64 (page 82) NOK FIGURE, NIGERIA Terra cotta with ochre-red engobe
Provenance - Alain de Monbrison Gallery, Paris - Private collection, Paris This seated male Nok statue in Katsina Ala1 style is a fine example of the great Nok stylistic tradition in statuary, which flourished between 900 BC until about 875 AD in central Nigeria around the Jos plateau. The Nok style was discovered by the English archaeologist Bernard Fagg, the brother of William, the famous Keeper of African art at the British Museum. Bernard Fagg was the first to publish descriptions and give the name of "Nok culture" to these sculptures, before devoting his time to the subject until his death in 1987. He published Nok Terracotta, the first reference work about the style in 19772 A French researcher, Claire Boullier, wrote a remarkable doctoral thesis on Nok statuary at the Sorbonne in 2001.3 In 1998 Bernard de Grunne organised the first exhibition ever held about Nok art at the Banque Général du Luxembourg with the help of private collections and museums. A catalogue of 66 works was published for the occasion with an introduction by Mr P.B. Eta, the General Secretary of the Federal Culture Ministry of the Federal Government of Abuja in Nigeria. The catalogue was the first stylistic analysis of Nok art. Bernard de Grunne underlines that of a group of 373 complete Nok statues that have been studied, 40% were standing figures, 40% were seated and 20% kneeling. He drew attention to four different styles defining the art of Nok culture: the Jemaa Nok style, the Katsina Ala style, and further to the north of the Nok area, the less elaborate Sokoto and Katsina styles. The Nok style known as Katsina Ala, to which the statue presented here belongs, is formally characterised by an unusual elongation of the head, with a lengthened and almost cylindrical shape. This important Nok statue in Katsina Ala style represents a male figure seated on a cylindrical base. His attitude is meditative, with the arms supported by the crossed legs, and the chest bowed. The face is depicted in larger proportions, and modelled with extreme refinement, with half-moon-shaped eyes, a wide nose and a slightly open mouth, and pierced in a characteristic way with a round hole. The wealth of details is remarkable: ringed bracelets around the ankles, knees and wrists, the wide torque falling over the shoulders and chest, the extensive decoration on the back, the loincloth around the waist. The hair is made up of short plaits over the top of the head and braids falling on either side of the face, with a small two-part beard completing the moustache. The statue is in a perfect state of conservation, and has a thick texture in a deep red-ochre colour, underlined by traces of anthracite firing. The noble attitude of the effigy, the quality of the details enriching it, the absence of damage which is mentioned on the certificate, make this exceptional work a rare example of Nok culture. We have very little information about the use and aim of Nok statues. The few archaeological indications seem to rule out a funeral use. These sculptures were likely to have been depictions of important individuals, such as kings, queens, priests or soothsayers, and were probably worshipped as such in sacred places such as temples and altars.4 Bernard de Grunne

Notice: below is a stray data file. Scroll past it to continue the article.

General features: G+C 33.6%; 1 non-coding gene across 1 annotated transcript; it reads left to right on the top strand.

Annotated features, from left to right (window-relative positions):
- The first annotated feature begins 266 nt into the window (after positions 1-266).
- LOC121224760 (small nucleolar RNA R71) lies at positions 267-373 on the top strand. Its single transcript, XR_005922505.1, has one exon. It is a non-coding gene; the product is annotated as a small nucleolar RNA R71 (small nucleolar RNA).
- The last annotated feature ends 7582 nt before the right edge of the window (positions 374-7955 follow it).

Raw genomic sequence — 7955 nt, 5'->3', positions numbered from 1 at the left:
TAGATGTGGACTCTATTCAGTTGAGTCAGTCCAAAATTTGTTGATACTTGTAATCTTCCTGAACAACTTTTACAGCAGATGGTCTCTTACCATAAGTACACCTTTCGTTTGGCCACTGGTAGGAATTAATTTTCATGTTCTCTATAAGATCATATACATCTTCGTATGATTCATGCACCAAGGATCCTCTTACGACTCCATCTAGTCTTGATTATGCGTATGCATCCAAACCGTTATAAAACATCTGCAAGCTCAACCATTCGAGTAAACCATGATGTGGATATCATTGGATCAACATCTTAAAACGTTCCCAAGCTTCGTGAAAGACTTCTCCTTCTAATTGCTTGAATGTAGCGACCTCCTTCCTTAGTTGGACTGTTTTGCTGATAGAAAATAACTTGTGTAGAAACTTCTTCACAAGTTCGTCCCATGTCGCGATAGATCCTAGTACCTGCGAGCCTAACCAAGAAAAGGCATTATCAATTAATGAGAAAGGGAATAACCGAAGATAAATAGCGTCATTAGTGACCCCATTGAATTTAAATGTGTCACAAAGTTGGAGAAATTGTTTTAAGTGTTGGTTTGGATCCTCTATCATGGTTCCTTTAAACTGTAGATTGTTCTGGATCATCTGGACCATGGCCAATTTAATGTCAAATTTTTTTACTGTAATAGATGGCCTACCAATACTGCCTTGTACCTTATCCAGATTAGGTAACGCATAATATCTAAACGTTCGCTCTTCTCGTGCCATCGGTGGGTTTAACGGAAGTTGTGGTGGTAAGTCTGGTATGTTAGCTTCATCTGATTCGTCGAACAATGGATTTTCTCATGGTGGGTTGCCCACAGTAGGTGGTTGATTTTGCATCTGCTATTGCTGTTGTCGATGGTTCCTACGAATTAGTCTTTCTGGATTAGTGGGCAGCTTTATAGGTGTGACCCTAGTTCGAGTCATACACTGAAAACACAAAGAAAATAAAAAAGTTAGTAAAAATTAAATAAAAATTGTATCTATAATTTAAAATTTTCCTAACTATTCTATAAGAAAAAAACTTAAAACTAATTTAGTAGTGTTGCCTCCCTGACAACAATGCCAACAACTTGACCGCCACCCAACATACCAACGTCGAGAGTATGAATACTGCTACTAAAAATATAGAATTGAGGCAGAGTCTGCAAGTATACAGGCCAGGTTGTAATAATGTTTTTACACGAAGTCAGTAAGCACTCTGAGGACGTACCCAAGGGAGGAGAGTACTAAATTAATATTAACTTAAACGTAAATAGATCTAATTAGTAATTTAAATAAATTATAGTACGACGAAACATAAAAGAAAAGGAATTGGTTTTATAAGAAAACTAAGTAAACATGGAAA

1. Name of the archaeological site where the first seated figure with a distinctive style of elongated head, brought together under the name of the Katsina Ala style. See Bernard de Grunne, Naissance de l’art en Afrique noire, Société Nouvelle Adam Biro, Banque Générale du Luxembourg, Paris, Luxembourg, 1998, p. 23. 2. Bernard Fagg, Nok Terracottas, Ethnographica, the National Commission for Museums & Monuments, London.
3. Claire Boullier, Recherches méthodologiques sur la sculpture en terre cuite africaine: application à un corpus de sculptures archéologiques - en contexte et hors contexte - de la culture Nok (Nigéria), Doctoral thesis in Art and Archaeology, Paris La Sorbonne, 2001, and Claire Boullier and Yves Person, “La statuaire ma